squeezed out of the aging vessels.
It was decided that, as long as the ferries could keep their
"Grandfathered" status with the Coast Guard the vessels could be
rebuilt for another 20 years of service.  The vessels hadn't met safety
standards in place since the 1950's.
At top, the Lake Tahoe. Photo# 2  the Illahee in Black Ball livery in a colorized postcard photo.
Author's collection.
Photo #3, the passenger cabin after remodeling. #4,  the Illahee  working her
last job
in the San Juans in 2006. Author's photo. Bottom, the Illahee  in Ensenada.  Photo
courtesy of Shawn Dake.
After the Klickitat was rebuilt in 1982 the plans for the others in the class
being rebuilt were shelved due to financial woes at the ferry system.  By
this time, however, the vessels were increasingly becoming
deteriorated.  The cabins were full of dry rot and the hulls were
springing leaks.  The Coast Guard ordered the three remaining Steel
Electrics off the water until hull repairs could be made.  Throughout most
of 1984 the
Illahee, Quinault and Nisqually took their turn getting
emergency repairs to the hull.

The
Illahee was finally rebuilt in 1986, and returned to the same routes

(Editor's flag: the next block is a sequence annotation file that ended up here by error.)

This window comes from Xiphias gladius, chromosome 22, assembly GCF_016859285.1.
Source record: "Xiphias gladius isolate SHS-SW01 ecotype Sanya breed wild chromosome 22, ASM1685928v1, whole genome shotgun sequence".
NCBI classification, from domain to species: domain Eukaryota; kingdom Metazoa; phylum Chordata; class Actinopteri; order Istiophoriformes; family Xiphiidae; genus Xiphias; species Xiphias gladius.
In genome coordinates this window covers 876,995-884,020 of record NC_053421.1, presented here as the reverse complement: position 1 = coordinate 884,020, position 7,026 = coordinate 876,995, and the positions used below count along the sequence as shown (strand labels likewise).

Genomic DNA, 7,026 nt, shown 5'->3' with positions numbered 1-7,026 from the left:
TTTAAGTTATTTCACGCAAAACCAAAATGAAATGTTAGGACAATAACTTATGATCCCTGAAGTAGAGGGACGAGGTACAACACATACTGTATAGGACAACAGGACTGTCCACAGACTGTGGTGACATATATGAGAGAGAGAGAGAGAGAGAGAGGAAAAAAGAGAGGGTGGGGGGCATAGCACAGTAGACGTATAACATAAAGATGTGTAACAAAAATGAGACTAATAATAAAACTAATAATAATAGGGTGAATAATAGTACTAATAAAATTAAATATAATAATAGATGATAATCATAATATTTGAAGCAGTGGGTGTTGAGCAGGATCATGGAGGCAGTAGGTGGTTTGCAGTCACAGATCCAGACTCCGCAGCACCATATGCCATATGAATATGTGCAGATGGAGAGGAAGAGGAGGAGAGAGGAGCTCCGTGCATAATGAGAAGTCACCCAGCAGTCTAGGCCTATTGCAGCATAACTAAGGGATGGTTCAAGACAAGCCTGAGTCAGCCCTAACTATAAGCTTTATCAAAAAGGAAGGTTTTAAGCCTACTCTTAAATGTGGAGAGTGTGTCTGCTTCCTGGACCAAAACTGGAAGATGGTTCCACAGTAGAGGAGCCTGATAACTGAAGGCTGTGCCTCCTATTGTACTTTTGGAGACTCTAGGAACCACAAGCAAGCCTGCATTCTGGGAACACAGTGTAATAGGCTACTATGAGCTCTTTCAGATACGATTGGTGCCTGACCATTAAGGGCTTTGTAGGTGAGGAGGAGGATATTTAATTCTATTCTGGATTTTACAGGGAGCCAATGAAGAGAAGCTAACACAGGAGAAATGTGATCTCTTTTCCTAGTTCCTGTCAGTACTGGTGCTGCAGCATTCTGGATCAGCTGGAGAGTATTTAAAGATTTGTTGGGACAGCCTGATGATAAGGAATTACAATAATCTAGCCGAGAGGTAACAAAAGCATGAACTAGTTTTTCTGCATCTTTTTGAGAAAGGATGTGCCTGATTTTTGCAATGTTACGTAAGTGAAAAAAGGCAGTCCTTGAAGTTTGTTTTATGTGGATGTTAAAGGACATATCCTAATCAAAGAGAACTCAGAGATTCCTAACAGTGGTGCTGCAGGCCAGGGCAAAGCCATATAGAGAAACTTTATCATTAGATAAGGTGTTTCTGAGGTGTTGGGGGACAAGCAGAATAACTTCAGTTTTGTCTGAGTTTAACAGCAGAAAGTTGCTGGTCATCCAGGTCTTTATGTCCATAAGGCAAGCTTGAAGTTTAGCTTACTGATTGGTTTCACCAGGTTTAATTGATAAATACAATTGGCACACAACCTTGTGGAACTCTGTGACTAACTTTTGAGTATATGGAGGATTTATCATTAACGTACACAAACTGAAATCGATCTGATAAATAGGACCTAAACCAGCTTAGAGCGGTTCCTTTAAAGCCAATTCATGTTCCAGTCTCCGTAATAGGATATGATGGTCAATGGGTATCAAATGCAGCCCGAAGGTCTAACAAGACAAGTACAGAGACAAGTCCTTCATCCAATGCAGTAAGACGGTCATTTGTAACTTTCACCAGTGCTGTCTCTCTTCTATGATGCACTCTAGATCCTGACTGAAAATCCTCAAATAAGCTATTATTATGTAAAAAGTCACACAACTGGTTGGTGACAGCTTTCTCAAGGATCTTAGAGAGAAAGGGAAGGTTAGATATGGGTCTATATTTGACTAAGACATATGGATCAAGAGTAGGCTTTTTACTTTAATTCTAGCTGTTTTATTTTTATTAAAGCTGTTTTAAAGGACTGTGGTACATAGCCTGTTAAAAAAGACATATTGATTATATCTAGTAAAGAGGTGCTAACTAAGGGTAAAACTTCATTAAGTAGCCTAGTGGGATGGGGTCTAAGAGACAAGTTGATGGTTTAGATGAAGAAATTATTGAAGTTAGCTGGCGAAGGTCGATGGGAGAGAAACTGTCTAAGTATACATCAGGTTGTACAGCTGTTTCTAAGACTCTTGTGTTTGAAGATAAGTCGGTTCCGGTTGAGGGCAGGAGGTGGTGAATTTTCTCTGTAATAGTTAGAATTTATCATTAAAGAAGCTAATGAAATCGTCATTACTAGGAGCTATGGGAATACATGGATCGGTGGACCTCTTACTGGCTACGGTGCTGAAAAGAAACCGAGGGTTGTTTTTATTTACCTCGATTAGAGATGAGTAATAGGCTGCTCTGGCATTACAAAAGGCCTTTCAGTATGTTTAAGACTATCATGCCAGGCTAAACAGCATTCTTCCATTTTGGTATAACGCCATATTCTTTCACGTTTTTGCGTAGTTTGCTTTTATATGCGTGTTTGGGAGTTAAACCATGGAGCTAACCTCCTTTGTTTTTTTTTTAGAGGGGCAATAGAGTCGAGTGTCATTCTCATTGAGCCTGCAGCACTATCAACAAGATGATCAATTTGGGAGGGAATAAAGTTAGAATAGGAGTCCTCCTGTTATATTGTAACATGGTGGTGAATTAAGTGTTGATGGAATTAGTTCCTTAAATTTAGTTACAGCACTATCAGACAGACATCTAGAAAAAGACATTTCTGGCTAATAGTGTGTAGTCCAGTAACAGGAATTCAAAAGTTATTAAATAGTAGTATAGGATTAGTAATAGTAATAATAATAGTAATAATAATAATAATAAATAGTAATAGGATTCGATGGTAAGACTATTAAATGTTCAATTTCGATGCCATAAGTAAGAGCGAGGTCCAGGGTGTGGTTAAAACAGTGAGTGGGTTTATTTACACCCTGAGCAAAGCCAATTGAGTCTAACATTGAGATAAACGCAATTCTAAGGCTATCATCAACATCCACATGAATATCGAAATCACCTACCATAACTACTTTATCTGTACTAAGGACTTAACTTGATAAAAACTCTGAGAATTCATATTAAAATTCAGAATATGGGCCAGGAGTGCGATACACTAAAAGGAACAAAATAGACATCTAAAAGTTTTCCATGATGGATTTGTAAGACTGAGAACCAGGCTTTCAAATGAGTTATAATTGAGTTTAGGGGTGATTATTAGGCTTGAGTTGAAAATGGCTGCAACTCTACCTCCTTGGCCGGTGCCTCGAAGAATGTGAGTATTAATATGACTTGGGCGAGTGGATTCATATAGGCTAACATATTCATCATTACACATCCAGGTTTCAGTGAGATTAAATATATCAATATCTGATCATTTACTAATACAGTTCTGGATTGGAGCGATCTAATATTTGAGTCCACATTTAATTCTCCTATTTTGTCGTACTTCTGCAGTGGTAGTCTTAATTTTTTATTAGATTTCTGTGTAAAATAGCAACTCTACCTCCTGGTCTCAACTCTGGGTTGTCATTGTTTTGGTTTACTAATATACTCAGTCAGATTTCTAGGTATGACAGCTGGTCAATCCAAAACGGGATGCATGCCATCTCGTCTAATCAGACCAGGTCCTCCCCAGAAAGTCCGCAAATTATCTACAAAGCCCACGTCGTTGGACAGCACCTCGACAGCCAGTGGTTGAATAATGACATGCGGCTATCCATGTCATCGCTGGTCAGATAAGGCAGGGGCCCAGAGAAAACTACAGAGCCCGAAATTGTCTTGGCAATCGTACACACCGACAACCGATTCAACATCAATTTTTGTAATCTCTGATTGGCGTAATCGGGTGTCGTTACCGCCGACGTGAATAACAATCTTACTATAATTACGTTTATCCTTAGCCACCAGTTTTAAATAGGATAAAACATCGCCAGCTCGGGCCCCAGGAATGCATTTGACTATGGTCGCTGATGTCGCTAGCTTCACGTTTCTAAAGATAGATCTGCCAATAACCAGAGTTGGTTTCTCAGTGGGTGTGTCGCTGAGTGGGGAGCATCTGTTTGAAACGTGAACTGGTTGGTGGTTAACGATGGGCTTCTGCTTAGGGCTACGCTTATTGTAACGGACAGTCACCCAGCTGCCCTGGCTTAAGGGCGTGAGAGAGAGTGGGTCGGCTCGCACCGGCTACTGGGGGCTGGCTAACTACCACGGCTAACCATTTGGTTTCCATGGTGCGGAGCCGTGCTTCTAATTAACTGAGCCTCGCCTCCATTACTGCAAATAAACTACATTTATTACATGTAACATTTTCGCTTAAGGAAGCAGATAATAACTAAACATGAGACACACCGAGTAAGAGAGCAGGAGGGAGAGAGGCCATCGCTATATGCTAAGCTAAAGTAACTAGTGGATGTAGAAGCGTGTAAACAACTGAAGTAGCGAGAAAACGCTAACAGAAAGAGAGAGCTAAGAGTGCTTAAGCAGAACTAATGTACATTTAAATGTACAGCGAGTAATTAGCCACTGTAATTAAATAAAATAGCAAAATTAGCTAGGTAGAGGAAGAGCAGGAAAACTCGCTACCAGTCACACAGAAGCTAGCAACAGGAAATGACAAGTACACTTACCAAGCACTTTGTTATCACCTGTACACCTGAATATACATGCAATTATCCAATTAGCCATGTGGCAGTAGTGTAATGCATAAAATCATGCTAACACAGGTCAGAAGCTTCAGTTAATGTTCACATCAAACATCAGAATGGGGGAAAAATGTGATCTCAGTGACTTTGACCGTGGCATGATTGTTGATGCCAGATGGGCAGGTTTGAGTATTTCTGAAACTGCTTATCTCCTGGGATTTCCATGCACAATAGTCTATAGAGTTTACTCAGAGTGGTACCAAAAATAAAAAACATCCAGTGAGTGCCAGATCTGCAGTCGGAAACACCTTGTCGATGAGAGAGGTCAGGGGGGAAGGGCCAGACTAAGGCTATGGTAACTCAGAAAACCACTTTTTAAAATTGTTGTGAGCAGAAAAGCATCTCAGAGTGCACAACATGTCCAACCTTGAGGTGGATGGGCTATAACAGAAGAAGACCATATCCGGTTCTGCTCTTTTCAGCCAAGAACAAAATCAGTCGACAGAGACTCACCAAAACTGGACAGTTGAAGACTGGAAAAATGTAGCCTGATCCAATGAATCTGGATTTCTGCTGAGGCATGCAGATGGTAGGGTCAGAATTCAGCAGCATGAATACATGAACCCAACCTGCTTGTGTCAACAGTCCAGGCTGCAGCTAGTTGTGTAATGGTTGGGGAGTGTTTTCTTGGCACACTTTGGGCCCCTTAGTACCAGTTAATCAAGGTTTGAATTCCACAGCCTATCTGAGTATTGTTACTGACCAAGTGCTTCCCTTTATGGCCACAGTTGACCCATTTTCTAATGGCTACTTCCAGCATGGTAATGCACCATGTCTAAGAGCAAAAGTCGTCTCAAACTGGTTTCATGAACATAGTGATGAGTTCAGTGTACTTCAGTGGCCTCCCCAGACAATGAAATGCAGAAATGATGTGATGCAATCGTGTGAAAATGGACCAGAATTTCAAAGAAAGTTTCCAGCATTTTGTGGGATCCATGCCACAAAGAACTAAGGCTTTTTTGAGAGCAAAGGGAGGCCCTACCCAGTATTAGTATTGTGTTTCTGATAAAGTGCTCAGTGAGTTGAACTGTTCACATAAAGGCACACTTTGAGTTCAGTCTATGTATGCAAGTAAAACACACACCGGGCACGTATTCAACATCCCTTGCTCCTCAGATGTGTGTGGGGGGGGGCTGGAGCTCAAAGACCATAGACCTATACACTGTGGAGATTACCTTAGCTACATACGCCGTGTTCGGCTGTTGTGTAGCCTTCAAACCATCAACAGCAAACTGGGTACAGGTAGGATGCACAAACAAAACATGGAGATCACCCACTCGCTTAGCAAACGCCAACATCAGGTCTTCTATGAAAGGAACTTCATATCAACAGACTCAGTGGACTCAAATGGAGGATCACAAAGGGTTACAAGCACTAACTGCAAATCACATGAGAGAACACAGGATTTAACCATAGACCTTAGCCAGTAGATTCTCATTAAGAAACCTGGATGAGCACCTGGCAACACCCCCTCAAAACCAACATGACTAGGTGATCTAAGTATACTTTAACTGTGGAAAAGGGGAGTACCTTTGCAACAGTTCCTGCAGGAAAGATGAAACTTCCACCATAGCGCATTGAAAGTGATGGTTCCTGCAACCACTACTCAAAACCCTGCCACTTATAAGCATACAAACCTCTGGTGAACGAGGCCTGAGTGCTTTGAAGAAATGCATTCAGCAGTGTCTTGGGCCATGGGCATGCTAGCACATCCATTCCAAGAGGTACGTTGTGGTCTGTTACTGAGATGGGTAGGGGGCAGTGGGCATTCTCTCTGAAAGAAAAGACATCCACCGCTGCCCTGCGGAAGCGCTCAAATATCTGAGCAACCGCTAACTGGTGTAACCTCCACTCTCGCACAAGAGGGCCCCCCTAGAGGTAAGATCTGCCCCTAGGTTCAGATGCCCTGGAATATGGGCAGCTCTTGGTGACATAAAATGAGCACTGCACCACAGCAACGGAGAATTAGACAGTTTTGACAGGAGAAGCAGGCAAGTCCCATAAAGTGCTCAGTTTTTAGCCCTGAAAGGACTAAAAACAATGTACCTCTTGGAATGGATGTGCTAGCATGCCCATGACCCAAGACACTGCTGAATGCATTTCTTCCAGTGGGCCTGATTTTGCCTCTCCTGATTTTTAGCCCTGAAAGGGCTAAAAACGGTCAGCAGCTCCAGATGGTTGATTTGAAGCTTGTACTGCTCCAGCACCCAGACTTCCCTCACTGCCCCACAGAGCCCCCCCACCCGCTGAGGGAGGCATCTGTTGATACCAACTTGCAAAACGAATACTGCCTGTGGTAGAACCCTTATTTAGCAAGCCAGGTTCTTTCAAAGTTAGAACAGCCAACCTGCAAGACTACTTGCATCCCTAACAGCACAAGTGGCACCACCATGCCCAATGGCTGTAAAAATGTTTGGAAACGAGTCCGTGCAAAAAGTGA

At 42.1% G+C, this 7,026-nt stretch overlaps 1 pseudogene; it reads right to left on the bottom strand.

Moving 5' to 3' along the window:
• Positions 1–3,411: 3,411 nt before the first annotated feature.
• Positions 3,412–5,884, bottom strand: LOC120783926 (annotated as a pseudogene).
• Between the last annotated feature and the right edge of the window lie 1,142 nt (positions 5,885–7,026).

she had been working--Edmonds-Kingston, Mukilteo-Clinton, Port
Townsend- Keystone.  She remained primarily as the second boat at
Port Townsend-Keystone until the late 1990's when the Coast Gaurd
requested that she be moved off the route and assigned to calmer
waters.  At that time she displaced the
Nisqually as the inter-island boat
in the San Juans.

Cracks were discovered in the  hull of the
Klickitat in  the spring of 2007,
and even after repairs were made, concern about the corroded
condition of the hulls of the Steel Electrics grew.

When it was discovered that a crack in a stern tube of the
Illahee had
allowed gallons of water to flow into the hull until it had been patched,
the Coast Guard ordered and inspection of all the stern tubes of the
class.  Original equipment, the cast iron stern tubes had completely
deteriorated.  The
Illahee had new stern tubes built and returned to
service in the fall of 2007 while similar work was being done on the
Quinault.

On December 13 2007, it became official that the Illahee and the rest of
the Steel Electrics were retired.  Work was stopped and the vessel was
made ready for mothballing.

After nearly two years in limbo, the
Illahee and the other Steel Electrics
were sold on June 19, 2009 Eco Planet Recycling, Inc. of Chula Vista,
California.  The
Illahee's long career ended in August, 2009 when she
left Eagle Harbor for the last time and was towed to Mexico for scrapping.

Nearly two years later, and after a year of being half sunk, demolition
FINALLY began on the half-sunk hulk in April of 2011.  The
Klickitat was
apparently cut up first, followed by the
Quinault.  The Nisqually, which
was afloat  and intact as of February 2011, has vanished from
Ensenada Harbor and had already been cut up, leaving the most difficult
job--the sunken
Illahee, for last.